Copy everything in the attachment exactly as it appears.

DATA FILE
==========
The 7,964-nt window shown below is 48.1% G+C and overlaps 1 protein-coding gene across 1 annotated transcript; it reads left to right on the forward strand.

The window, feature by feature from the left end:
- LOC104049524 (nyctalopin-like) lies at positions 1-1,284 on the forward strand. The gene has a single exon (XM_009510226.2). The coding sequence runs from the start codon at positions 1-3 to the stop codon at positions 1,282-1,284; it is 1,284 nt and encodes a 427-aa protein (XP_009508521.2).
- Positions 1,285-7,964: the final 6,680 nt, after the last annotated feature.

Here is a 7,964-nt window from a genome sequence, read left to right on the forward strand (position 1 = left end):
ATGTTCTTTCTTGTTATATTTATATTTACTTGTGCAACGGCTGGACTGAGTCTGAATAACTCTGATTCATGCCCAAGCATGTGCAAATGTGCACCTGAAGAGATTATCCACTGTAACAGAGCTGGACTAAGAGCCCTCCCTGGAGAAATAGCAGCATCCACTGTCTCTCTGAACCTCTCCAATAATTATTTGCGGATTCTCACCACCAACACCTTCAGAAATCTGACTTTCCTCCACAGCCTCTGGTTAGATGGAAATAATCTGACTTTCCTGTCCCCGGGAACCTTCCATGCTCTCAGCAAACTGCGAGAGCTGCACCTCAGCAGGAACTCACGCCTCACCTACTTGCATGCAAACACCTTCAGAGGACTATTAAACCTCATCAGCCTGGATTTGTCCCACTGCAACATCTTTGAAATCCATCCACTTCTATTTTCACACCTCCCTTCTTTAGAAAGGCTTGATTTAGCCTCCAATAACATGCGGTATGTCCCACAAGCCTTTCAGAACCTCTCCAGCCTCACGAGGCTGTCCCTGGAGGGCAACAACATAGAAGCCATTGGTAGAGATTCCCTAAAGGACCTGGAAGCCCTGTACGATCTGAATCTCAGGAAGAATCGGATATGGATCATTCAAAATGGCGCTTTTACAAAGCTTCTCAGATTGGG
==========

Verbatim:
The 7,964-nt window shown below is 48.1% G+C and overlaps 1 protein-coding gene across 1 annotated transcript; it reads left to right on the forward strand.

The window, feature by feature from the left end:
- LOC104049524 (nyctalopin-like) lies at positions 1-1,284 on the forward strand. The gene has a single exon (XM_009510226.2). The coding sequence runs from the start codon at positions 1-3 to the stop codon at positions 1,282-1,284; it is 1,284 nt and encodes a 427-aa protein (XP_009508521.2).
- Positions 1,285-7,964: the final 6,680 nt, after the last annotated feature.

Here is a 7,964-nt window from a genome sequence, read left to right on the forward strand (position 1 = left end):
ATGTTCTTTCTTGTTATATTTATATTTACTTGTGCAACGGCTGGACTGAGTCTGAATAACTCTGATTCATGCCCAAGCATGTGCAAATGTGCACCTGAAGAGATTATCCACTGTAACAGAGCTGGACTAAGAGCCCTCCCTGGAGAAATAGCAGCATCCACTGTCTCTCTGAACCTCTCCAATAATTATTTGCGGATTCTCACCACCAACACCTTCAGAAATCTGACTTTCCTCCACAGCCTCTGGTTAGATGGAAATAATCTGACTTTCCTGTCCCCGGGAACCTTCCATGCTCTCAGCAAACTGCGAGAGCTGCACCTCAGCAGGAACTCACGCCTCACCTACTTGCATGCAAACACCTTCAGAGGACTATTAAACCTCATCAGCCTGGATTTGTCCCACTGCAACATCTTTGAAATCCATCCACTTCTATTTTCACACCTCCCTTCTTTAGAAAGGCTTGATTTAGCCTCCAATAACATGCGGTATGTCCCACAAGCCTTTCAGAACCTCTCCAGCCTCACGAGGCTGTCCCTGGAGGGCAACAACATAGAAGCCATTGGTAGAGATTCCCTAAAGGACCTGGAAGCCCTGTACGATCTGAATCTCAGGAAGAATCGGATATGGATCATTCAAAATGGCGCTTTTACAAAGCTTCTCAGATTGGG